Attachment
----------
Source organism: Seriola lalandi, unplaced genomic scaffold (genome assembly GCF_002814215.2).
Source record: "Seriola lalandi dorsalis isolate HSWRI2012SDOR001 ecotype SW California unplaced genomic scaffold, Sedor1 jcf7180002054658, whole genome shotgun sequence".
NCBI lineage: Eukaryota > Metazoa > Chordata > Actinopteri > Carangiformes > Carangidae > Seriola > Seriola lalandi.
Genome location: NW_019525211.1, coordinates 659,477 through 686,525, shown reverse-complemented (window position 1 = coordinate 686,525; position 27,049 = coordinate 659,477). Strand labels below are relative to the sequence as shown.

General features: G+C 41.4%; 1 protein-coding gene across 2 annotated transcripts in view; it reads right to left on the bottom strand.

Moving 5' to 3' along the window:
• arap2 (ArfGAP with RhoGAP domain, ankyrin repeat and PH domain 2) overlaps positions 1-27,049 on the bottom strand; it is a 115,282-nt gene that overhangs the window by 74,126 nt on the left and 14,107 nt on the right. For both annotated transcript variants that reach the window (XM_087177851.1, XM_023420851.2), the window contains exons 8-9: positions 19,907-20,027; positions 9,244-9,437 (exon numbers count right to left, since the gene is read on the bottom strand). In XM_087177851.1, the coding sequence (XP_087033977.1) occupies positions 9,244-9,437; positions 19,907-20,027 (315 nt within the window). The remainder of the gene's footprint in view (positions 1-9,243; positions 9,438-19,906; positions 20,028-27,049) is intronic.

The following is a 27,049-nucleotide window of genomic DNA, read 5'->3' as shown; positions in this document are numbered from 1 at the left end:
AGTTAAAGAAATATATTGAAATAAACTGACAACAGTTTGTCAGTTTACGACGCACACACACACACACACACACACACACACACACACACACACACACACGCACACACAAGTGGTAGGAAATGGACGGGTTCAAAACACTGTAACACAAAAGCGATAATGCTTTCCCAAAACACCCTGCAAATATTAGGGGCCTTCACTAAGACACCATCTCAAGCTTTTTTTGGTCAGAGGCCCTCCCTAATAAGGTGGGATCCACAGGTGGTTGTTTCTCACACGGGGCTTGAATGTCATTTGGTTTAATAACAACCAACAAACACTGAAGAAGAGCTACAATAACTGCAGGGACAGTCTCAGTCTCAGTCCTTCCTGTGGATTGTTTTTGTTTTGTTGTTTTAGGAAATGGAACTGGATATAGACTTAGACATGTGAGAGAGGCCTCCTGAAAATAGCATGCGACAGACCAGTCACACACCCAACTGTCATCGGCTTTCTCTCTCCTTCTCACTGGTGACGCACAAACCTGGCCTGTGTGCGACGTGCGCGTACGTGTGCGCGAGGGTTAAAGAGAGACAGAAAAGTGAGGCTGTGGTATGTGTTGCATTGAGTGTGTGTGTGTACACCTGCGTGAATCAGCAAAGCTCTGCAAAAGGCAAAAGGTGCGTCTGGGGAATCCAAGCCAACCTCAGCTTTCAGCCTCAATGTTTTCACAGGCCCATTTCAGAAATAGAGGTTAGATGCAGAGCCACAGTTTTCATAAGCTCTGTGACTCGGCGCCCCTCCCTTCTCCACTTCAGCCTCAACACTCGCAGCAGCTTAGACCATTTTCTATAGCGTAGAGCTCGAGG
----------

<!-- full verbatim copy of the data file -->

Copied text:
Source organism: Seriola lalandi, unplaced genomic scaffold (genome assembly GCF_002814215.2).
Source record: "Seriola lalandi dorsalis isolate HSWRI2012SDOR001 ecotype SW California unplaced genomic scaffold, Sedor1 jcf7180002054658, whole genome shotgun sequence".
NCBI lineage: Eukaryota > Metazoa > Chordata > Actinopteri > Carangiformes > Carangidae > Seriola > Seriola lalandi.
Genome location: NW_019525211.1, coordinates 659,477 through 686,525, shown reverse-complemented (window position 1 = coordinate 686,525; position 27,049 = coordinate 659,477). Strand labels below are relative to the sequence as shown.

General features: G+C 41.4%; 1 protein-coding gene across 2 annotated transcripts in view; it reads right to left on the bottom strand.

Moving 5' to 3' along the window:
• arap2 (ArfGAP with RhoGAP domain, ankyrin repeat and PH domain 2) overlaps positions 1-27,049 on the bottom strand; it is a 115,282-nt gene that overhangs the window by 74,126 nt on the left and 14,107 nt on the right. For both annotated transcript variants that reach the window (XM_087177851.1, XM_023420851.2), the window contains exons 8-9: positions 19,907-20,027; positions 9,244-9,437 (exon numbers count right to left, since the gene is read on the bottom strand). In XM_087177851.1, the coding sequence (XP_087033977.1) occupies positions 9,244-9,437; positions 19,907-20,027 (315 nt within the window). The remainder of the gene's footprint in view (positions 1-9,243; positions 9,438-19,906; positions 20,028-27,049) is intronic.

The following is a 27,049-nucleotide window of genomic DNA, read 5'->3' as shown; positions in this document are numbered from 1 at the left end:
AGTTAAAGAAATATATTGAAATAAACTGACAACAGTTTGTCAGTTTACGACGCACACACACACACACACACACACACACACACACACACACACACACACGCACACACAAGTGGTAGGAAATGGACGGGTTCAAAACACTGTAACACAAAAGCGATAATGCTTTCCCAAAACACCCTGCAAATATTAGGGGCCTTCACTAAGACACCATCTCAAGCTTTTTTTGGTCAGAGGCCCTCCCTAATAAGGTGGGATCCACAGGTGGTTGTTTCTCACACGGGGCTTGAATGTCATTTGGTTTAATAACAACCAACAAACACTGAAGAAGAGCTACAATAACTGCAGGGACAGTCTCAGTCTCAGTCCTTCCTGTGGATTGTTTTTGTTTTGTTGTTTTAGGAAATGGAACTGGATATAGACTTAGACATGTGAGAGAGGCCTCCTGAAAATAGCATGCGACAGACCAGTCACACACCCAACTGTCATCGGCTTTCTCTCTCCTTCTCACTGGTGACGCACAAACCTGGCCTGTGTGCGACGTGCGCGTACGTGTGCGCGAGGGTTAAAGAGAGACAGAAAAGTGAGGCTGTGGTATGTGTTGCATTGAGTGTGTGTGTGTACACCTGCGTGAATCAGCAAAGCTCTGCAAAAGGCAAAAGGTGCGTCTGGGGAATCCAAGCCAACCTCAGCTTTCAGCCTCAATGTTTTCACAGGCCCATTTCAGAAATAGAGGTTAGATGCAGAGCCACAGTTTTCATAAGCTCTGTGACTCGGCGCCCCTCCCTTCTCCACTTCAGCCTCAACACTCGCAGCAGCTTAGACCATTTTCTATAGCGTAGAGCTCGAGG